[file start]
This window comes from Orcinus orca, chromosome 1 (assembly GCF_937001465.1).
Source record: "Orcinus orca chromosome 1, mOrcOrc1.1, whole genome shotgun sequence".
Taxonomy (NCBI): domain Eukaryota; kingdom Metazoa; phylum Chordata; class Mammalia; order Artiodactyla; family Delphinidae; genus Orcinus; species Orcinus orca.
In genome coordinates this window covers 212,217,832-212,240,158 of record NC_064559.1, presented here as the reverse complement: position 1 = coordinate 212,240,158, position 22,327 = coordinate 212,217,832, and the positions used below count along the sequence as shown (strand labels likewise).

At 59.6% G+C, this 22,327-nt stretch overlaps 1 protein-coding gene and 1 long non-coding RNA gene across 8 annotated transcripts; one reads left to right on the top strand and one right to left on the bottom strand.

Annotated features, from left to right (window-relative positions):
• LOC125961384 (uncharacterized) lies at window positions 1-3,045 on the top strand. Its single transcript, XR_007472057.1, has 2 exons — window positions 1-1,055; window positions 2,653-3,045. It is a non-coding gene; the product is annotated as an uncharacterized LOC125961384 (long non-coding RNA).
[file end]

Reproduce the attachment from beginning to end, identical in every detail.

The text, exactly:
This window comes from Orcinus orca, chromosome 1 (assembly GCF_937001465.1).
Source record: "Orcinus orca chromosome 1, mOrcOrc1.1, whole genome shotgun sequence".
Taxonomy (NCBI): domain Eukaryota; kingdom Metazoa; phylum Chordata; class Mammalia; order Artiodactyla; family Delphinidae; genus Orcinus; species Orcinus orca.
In genome coordinates this window covers 212,217,832-212,240,158 of record NC_064559.1, presented here as the reverse complement: position 1 = coordinate 212,240,158, position 22,327 = coordinate 212,217,832, and the positions used below count along the sequence as shown (strand labels likewise).

At 59.6% G+C, this 22,327-nt stretch overlaps 1 protein-coding gene and 1 long non-coding RNA gene across 8 annotated transcripts; one reads left to right on the top strand and one right to left on the bottom strand.

Annotated features, from left to right (window-relative positions):
• LOC125961384 (uncharacterized) lies at window positions 1-3,045 on the top strand. Its single transcript, XR_007472057.1, has 2 exons — window positions 1-1,055; window positions 2,653-3,045. It is a non-coding gene; the product is annotated as an uncharacterized LOC125961384 (long non-coding RNA).